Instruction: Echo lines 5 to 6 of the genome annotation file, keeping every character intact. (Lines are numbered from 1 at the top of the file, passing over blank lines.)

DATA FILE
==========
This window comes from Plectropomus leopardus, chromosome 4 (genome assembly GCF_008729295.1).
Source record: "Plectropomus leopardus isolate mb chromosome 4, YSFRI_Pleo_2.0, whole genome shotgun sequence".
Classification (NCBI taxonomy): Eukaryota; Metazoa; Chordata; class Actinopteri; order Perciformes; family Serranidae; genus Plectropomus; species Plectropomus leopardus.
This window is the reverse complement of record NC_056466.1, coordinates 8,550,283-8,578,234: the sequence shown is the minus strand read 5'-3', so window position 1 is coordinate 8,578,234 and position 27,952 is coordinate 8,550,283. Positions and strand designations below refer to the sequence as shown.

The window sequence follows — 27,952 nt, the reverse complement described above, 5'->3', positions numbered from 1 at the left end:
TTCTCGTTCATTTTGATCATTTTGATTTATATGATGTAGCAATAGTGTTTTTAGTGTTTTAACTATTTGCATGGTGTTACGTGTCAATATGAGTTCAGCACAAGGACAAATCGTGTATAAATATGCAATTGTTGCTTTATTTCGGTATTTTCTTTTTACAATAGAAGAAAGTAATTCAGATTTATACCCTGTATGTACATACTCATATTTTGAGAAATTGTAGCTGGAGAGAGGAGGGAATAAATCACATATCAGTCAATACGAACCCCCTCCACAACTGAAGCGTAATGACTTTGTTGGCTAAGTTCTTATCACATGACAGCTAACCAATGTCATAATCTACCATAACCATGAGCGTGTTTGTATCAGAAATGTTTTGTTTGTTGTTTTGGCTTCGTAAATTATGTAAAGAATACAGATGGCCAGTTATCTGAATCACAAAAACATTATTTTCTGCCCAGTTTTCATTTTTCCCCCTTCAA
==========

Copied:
The window sequence follows — 27,952 nt, the reverse complement described above, 5'->3', positions numbered from 1 at the left end:
TTCTCGTTCATTTTGATCATTTTGATTTATATGATGTAGCAATAGTGTTTTTAGTGTTTTAACTATTTGCATGGTGTTACGTGTCAATATGAGTTCAGCACAAGGACAAATCGTGTATAAATATGCAATTGTTGCTTTATTTCGGTATTTTCTTTTTACAATAGAAGAAAGTAATTCAGATTTATACCCTGTATGTACATACTCATATTTTGAGAAATTGTAGCTGGAGAGAGGAGGGAATAAATCACATATCAGTCAATACGAACCCCCTCCACAACTGAAGCGTAATGACTTTGTTGGCTAAGTTCTTATCACATGACAGCTAACCAATGTCATAATCTACCATAACCATGAGCGTGTTTGTATCAGAAATGTTTTGTTTGTTGTTTTGGCTTCGTAAATTATGTAAAGAATACAGATGGCCAGTTATCTGAATCACAAAAACATTATTTTCTGCCCAGTTTTCATTTTTCCCCCTTCAA